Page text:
I know most of the fast food places in the area did not have power. Only one McDonalds was open and the lines were out the door since most people didn’t have power and needed to eat. They even had to have other McDonalds in other counties come in to resupply them because they were going through inventory so fast.
Back to Ham Radio, so how did this “old fashioned” technology help me? Sure I was able to talk to people but what about letting family and friends know you were ok? And how could you inform them if they don’t have radios or are not licensed?
There are many ways, probably too many to mention, but there’s the NTS (National Traffic System) and others like it. It is fast and reliable but not instant as in the following below.
I was able to send email to my mom & dad to let them know I was fine and that we had no damage at the house using VHF Packet & HF Winor. Here’s a video tutorial showing HF Winmor and VHF Packet in action.
And I was also able to use a text messaging service to text family & friends using APRS on my radio! Video on that!
So as you can see, there are many ways to communicate with non-hams in an emergency situation.
Since I have been licensed, I’ve been participating in a event called Field Day. Individuals and clubs get together to test out equipment and make sure everything is in working order and ready just in case there is a disaster of any kind and we’re called upon to help serve the community. It’s also a fun time socializing and eating some delicious food! Yum!
Here’s what a Field Day station can look like:
If you want to learn more about ham radio and get licensed, go ahead and click here! You never know when being licensed can come in handy. It’s a good way to volunteer for your community & help others communicate around the globe. Also, if you want to see Ham Radio in action, find a Field Day site near you and check it on out. Everyone is welcome. You can even jump on the air and make some QSOs (Contacts) with someone next to you to show you the ropes. Field Day is always the Fourth weekend of June.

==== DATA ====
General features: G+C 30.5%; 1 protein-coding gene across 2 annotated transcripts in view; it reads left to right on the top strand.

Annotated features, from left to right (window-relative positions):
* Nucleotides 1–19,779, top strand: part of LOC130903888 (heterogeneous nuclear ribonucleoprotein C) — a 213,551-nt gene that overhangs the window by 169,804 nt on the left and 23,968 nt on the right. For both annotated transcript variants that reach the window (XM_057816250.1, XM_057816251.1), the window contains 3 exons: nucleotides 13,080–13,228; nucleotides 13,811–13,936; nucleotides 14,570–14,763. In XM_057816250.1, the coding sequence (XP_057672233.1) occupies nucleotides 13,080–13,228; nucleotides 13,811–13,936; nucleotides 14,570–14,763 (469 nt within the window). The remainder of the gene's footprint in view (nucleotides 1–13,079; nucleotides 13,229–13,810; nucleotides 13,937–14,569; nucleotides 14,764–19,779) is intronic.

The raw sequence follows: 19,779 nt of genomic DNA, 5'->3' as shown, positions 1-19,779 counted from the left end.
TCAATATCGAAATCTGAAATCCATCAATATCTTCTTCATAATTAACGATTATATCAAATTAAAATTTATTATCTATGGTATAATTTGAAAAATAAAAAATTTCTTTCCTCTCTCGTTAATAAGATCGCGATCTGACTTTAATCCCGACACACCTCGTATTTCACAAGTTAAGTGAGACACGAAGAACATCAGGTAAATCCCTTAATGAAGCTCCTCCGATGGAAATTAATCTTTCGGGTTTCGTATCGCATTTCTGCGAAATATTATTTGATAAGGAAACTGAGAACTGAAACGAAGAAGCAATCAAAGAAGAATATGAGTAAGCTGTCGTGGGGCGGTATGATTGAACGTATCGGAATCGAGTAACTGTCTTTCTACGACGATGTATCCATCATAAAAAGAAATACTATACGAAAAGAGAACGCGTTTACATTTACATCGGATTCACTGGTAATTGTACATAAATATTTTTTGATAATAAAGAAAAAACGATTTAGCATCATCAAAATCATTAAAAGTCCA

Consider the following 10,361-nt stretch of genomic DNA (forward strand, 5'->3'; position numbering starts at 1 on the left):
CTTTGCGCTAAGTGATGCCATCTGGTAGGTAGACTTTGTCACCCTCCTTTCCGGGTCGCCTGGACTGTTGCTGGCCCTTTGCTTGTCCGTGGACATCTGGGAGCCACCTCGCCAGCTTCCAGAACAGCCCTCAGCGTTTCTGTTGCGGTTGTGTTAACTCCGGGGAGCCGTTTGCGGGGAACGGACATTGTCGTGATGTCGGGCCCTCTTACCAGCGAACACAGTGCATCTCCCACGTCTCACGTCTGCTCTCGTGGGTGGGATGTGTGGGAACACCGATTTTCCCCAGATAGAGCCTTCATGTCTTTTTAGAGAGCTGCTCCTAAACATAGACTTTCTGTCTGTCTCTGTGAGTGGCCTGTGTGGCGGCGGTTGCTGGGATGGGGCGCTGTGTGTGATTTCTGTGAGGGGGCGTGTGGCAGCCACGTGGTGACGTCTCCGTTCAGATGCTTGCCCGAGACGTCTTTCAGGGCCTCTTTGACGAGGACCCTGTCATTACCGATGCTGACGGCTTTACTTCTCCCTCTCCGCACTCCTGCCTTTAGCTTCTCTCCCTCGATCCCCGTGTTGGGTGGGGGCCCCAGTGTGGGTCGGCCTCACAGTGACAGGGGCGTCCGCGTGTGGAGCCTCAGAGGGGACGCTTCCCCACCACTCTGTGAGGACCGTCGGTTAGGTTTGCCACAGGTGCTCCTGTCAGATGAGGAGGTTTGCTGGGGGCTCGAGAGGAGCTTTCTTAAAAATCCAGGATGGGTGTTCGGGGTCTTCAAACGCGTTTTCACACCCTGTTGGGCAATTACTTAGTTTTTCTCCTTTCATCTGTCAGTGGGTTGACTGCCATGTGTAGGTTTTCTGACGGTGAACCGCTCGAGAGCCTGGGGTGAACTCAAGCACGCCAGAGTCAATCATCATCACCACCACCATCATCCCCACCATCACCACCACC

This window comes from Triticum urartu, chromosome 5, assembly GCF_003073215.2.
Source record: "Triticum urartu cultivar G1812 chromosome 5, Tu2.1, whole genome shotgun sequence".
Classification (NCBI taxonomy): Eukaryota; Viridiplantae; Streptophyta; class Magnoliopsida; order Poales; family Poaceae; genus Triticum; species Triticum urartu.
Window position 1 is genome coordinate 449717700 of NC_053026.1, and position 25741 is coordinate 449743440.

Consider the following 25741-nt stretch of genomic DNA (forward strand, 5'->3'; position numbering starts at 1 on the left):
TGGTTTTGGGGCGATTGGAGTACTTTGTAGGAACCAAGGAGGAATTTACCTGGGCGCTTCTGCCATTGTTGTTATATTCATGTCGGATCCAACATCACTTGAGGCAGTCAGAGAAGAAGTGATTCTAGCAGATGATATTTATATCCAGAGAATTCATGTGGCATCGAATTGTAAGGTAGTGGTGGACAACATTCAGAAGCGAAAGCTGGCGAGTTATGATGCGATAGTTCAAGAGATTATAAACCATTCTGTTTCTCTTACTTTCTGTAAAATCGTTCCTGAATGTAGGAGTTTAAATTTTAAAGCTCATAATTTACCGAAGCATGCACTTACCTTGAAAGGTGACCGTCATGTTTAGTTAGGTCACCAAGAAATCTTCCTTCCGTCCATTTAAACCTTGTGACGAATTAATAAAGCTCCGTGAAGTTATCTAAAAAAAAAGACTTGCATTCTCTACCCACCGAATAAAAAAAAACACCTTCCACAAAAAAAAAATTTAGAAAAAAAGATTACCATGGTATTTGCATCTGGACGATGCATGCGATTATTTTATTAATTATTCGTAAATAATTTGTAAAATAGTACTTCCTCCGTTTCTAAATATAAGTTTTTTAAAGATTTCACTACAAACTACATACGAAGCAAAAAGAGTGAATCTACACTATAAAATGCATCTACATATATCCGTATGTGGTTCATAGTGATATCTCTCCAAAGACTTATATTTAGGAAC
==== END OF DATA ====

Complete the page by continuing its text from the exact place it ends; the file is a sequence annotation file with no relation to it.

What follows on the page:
And lastly, all of the methods of communication I have mentioned, with the exeption of HF Winmor, only need a Technician License. That’s the first out of three licenses. The exam is easy. 35 questions total, multiple choice and get 27 correct to pass. If you want to use HF Winmor, you’ll need to upgrade from Technician to General, which is also a 35 question multiple choice exam and 27 correct to pass.
The Technician class license is the entry-level license of choice for most new ham radio operators. To earn the Technician license requires passing one examination totaling 35 questions on radio theory, regulations and operating practices. The license gives access to all Amateur Radio frequencies above 30 megahertz, allowing these licensees the ability to communicate locally and most often within North America. It also allows for some limited privileges on the HF (also called “short wave”) bands used for international communications
The General class license grants some operating privileges on all Amateur Radio bands and all operating modes. This license opens the door to world-wide communications. Earning the General class license requires passing a 35 question examination. General class licensees must also have passed the Technician written examination.
The Amateur Extra class license conveys all available U.S. Amateur Radio operating privileges on all bands and all modes. Earning the license is more difficult; it requires passing a thorough 50 question examination. Extra class licensees must also have passed all previous license class written examinations.
I hope you find this useful and see how Amateur Radio can assist in emergency communications. No so old fashioned after all!
73s! & see you on the air!